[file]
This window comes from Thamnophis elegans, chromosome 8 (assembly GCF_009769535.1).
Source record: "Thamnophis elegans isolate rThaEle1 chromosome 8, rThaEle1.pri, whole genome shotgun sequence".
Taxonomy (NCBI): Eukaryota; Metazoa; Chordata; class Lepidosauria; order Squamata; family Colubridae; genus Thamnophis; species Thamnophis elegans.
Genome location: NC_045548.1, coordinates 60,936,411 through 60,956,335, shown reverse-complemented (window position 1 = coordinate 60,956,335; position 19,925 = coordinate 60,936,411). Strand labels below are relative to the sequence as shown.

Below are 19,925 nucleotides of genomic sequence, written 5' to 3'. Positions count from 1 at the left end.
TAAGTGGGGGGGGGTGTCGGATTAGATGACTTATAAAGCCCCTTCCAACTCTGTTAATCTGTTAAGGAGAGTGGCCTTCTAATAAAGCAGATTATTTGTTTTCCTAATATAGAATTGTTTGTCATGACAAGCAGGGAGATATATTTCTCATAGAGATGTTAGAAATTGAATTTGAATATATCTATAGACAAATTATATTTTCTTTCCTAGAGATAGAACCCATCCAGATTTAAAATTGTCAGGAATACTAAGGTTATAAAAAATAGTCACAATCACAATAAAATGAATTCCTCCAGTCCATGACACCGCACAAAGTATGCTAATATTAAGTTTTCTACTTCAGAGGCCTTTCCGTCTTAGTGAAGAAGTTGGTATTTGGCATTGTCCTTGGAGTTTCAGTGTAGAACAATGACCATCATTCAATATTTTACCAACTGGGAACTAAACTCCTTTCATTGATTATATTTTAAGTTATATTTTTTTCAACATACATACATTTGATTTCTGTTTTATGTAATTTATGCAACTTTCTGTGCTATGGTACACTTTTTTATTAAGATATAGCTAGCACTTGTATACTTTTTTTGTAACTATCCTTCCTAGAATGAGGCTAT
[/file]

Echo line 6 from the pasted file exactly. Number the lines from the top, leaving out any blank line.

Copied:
TAAGTGGGGGGGGGTGTCGGATTAGATGACTTATAAAGCCCCTTCCAACTCTGTTAATCTGTTAAGGAGAGTGGCCTTCTAATAAAGCAGATTATTTGTTTTCCTAATATAGAATTGTTTGTCATGACAAGCAGGGAGATATATTTCTCATAGAGATGTTAGAAATTGAATTTGAATATATCTATAGACAAATTATATTTTCTTTCCTAGAGATAGAACCCATCCAGATTTAAAATTGTCAGGAATACTAAGGTTATAAAAAATAGTCACAATCACAATAAAATGAATTCCTCCAGTCCATGACACCGCACAAAGTATGCTAATATTAAGTTTTCTACTTCAGAGGCCTTTCCGTCTTAGTGAAGAAGTTGGTATTTGGCATTGTCCTTGGAGTTTCAGTGTAGAACAATGACCATCATTCAATATTTTACCAACTGGGAACTAAACTCCTTTCATTGATTATATTTTAAGTTATATTTTTTTCAACATACATACATTTGATTTCTGTTTTATGTAATTTATGCAACTTTCTGTGCTATGGTACACTTTTTTATTAAGATATAGCTAGCACTTGTATACTTTTTTTGTAACTATCCTTCCTAGAATGAGGCTAT